An Exhibit from Archives & Special Collections, A.C. Long Health Sciences Library
Hammer Building, Lower Level 2
January 29-May 11, 2018
In April 1917 the United States, breaking its long tradition of isolation from European affairs, declared war on Germany in hopes of making World War I into “A War to End All Wars.”
As Americans rushed to do their part for the war effort, Presbyterian Hospital, now part of New York-Presbyterian Hospital, responded to the call for doctors and nurses to serve in the war by organizing U.S. Army Base Hospital No. 2.
To commemorate their service during this centennial of the end of World War I, a new exhibit tells the unit’s story through original letters, documents, and photographs held by the Health Sciences Library’s Archives & Special Collections. Included are a copy of the Base Hospital newspaper, The Dooins; a nurse’s diary open to the entry for November 11, 1918, the day the war ended; a program for Hello Etretat!, a musical comedy staged by unit members; vintage postcards; and a menu from the ship on which they returned home at war’s end.
One of the first U.S. medical units to reach France in 1917, Base Hospital No. 2 was stationed at Étretat on the coast of Normandy. There twenty-five physicians and surgeons and sixty-five nurses – almost all affiliated with Presbyterian Hospital and Columbia University’s College of Physicians and Surgeons – cared for the conflict’s military casualties.
Twice, smaller groups of doctors and nurses were detached from the Base Hospital to form Casualty Clearing Stations. Working on the combat’s front lines, the men and women of the CCS faced additional hardships and danger – including a bombing raid on their quarters.
Whether behind the lines at Étretat or in the thick of the fighting, the Hospital’s personnel put in long and grueling hours to save the soldiers entrusted to their care. When the war ended on November 11, 1918, Armistice Day, they could look back with satisfaction on their achievement.
Over the last decades, the Health Sciences Library’s Archives & Special Collections has amassed a large collection of personal papers from those who served in France with Base Hospital No. 2. Almost all the items seen here come from those collections, carefully saved by their creators to record one of the most important episodes in their lives.
The exhibit runs until May 11, 2018 and can be seen on Lower Level 2 of the Hammer Health Sciences Building which has 24/7 access. Hammer is open to anyone with a valid Columbia University or NewYork-Presbyterian Hospital ID. Others desiring to see the exhibit should contact Archives & Special Collections at firstname.lastname@example.org to arrange for admission.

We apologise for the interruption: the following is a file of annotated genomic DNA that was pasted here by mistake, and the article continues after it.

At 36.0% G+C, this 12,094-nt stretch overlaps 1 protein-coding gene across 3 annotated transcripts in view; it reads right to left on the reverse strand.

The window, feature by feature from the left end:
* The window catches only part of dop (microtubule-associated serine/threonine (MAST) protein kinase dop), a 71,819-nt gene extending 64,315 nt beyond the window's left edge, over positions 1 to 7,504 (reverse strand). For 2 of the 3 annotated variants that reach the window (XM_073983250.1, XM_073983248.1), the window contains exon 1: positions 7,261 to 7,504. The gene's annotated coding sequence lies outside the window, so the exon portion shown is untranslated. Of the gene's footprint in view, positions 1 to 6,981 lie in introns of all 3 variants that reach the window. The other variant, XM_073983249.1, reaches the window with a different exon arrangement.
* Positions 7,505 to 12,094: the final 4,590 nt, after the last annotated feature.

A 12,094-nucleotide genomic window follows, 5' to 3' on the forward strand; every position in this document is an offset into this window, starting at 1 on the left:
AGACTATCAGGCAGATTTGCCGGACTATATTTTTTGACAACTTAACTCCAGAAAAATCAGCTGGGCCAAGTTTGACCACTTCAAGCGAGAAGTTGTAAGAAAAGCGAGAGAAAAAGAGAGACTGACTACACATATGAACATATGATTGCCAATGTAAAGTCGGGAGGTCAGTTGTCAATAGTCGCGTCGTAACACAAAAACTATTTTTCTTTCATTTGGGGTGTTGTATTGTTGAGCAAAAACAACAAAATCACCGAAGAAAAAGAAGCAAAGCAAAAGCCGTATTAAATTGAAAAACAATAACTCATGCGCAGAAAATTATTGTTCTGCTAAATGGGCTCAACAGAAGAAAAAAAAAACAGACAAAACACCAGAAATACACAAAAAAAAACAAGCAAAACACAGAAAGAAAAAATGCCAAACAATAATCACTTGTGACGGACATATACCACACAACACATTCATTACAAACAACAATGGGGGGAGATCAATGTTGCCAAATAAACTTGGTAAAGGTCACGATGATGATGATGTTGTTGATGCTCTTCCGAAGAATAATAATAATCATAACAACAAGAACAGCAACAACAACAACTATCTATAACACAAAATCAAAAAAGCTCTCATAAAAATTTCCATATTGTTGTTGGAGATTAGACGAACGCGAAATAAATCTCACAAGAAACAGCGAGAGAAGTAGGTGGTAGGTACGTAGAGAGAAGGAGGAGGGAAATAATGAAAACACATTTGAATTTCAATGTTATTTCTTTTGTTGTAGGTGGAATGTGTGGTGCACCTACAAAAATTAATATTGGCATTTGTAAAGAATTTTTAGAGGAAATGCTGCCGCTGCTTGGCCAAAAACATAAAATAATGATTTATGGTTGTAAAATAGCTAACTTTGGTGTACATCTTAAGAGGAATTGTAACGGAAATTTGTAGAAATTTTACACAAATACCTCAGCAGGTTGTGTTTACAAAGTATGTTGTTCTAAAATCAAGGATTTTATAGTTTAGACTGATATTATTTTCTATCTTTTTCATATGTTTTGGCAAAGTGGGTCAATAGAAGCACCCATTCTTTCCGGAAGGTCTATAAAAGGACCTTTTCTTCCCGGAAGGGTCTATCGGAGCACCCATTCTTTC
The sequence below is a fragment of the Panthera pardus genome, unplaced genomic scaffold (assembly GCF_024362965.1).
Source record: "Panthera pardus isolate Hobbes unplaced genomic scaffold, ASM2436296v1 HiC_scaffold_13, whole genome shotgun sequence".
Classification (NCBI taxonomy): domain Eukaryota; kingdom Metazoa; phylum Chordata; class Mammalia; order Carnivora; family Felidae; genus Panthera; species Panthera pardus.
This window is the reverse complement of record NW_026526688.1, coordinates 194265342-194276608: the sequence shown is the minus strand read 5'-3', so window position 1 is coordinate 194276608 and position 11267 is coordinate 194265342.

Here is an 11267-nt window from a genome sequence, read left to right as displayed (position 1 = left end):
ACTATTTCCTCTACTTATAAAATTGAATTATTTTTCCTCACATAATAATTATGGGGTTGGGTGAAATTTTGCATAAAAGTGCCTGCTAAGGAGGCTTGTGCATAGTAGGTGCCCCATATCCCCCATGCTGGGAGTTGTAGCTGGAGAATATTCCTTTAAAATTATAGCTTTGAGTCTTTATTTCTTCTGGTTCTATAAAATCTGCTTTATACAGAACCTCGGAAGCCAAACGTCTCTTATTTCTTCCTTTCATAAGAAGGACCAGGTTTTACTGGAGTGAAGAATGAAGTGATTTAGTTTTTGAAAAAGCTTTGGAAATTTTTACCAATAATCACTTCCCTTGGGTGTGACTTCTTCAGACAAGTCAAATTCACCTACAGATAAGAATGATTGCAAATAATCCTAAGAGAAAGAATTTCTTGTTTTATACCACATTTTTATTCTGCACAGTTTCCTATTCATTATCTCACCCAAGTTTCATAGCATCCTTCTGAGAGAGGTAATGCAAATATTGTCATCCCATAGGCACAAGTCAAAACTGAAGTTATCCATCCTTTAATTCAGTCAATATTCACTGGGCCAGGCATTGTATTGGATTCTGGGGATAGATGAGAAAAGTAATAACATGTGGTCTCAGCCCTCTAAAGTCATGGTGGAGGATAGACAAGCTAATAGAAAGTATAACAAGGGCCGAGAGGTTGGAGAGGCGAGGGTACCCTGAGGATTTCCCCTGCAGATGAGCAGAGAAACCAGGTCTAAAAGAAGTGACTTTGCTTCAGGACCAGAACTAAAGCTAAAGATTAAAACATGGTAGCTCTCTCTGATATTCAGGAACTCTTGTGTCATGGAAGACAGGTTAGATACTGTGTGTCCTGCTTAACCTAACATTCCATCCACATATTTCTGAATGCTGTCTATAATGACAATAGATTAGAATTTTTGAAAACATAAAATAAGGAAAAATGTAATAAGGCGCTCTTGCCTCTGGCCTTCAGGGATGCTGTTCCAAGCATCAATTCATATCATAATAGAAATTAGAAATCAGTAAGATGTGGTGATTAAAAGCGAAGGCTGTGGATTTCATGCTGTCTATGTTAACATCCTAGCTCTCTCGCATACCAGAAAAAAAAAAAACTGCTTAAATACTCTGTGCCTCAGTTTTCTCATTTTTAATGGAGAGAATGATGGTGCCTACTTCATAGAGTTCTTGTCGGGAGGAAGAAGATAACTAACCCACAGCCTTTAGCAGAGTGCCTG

The exhibit was curated by Stephen E. Novak, Head, Archives & Special Collections, Augustus C. Long Health Sciences Library.
The Knowledge Center hosted the second virtual international student conference (“Skype project” conference) with medical and dental students from Canada, Germany, Finland, Japan, Taiwan, and the United State. 25 CUMC students (all first year P&S and CDM) and their international peers presented data to each other - on differences in healthcare systems, healthcare education, public health and health ethics.
Pictured are some of the participating CUMC students along with Anatomy faculty Dr. Paulette Bernd and Dr. Anette Wu as well as Anthony Pizziatolla and Eric Dillalogue from the Health Sciences Library. In the background are screenshots of the international peers and faculty.
The Columbia University Health Sciences Library has recently acquired a manuscript by Samuel Bard (1742-1821), a founder of the Columbia University College of Physicians and Surgeons (P&S) and a prominent early American physician.
Entitled Remarks on the constitution, government, discipline & expences [sic] of medical schools – submitted to the Regents of the University of New York in obedience to their requisition for such information, the 35 page manuscript was composed and signed by Bard in 1819 replying in his capacity as President of the College of Physicians and Surgeons.
The manuscript provides an important insight into the educational philosophy of one of the most notable physicians of the early United States. The son of a doctor, Samuel Bard studied first at King’s (now Columbia) College before receiving his medical degree from the University of Edinburgh in 1765. He was one of the six New York City physicians who in 1767 persuaded King’s College to establish a medical school, now the College of Physicians and Surgeons, the second oldest in the United States. Bard served as its dean and professor of medicine until its closure in 1776 due to the War for Independence and, after the newly renamed Columbia College revived the medical school in 1791, he served it first as dean and later as president until his death. Bard Hall, the P&S residence hall, is named for him.
Bard writes that “the peculiar circumstances and wants of our Country” – especially that the United States was “extensive and but thinly inhabited” – meant that apart from a few physicians in large cities most American physicians were not well-paid. Therefore, he continues, “the general mass of students of medicine are poor; it is therefore very important that we provide them with the best instruction at the cheapest rate.” Although the U.S. is no longer “thinly inhabited,” the cost of medical education is still a concern in the 21st century as witnessed by the recent donation by Dr. Roy Vagelos (P&S, 1954) and his wife Diana (Barnard, 1955) of $250 million to support scholarships at P&S.
Bard then compares and contrasts instruction at P&S with four other medical schools: the University of Edinburgh (his alma mater), the University of Pennsylvania, Harvard, and the University of Maryland. He asserts that instruction could be reduced to five courses: anatomy, chemistry, practice of medicine, midwifery, and surgery. Though Bard believes that clinical medical courses “when properly delivered by a competent Teacher, are among the most useful a student can attend” he realizes that they can only be offered when there is a faculty member attached to a public hospital.
Besides curriculum, Bard discusses the length of time students need to apprentice with a practitioner, the manner of examining candidates for the medical degree, and the best method of governing the College – “where some dissensions have again arisen” among the Trustees, he notes.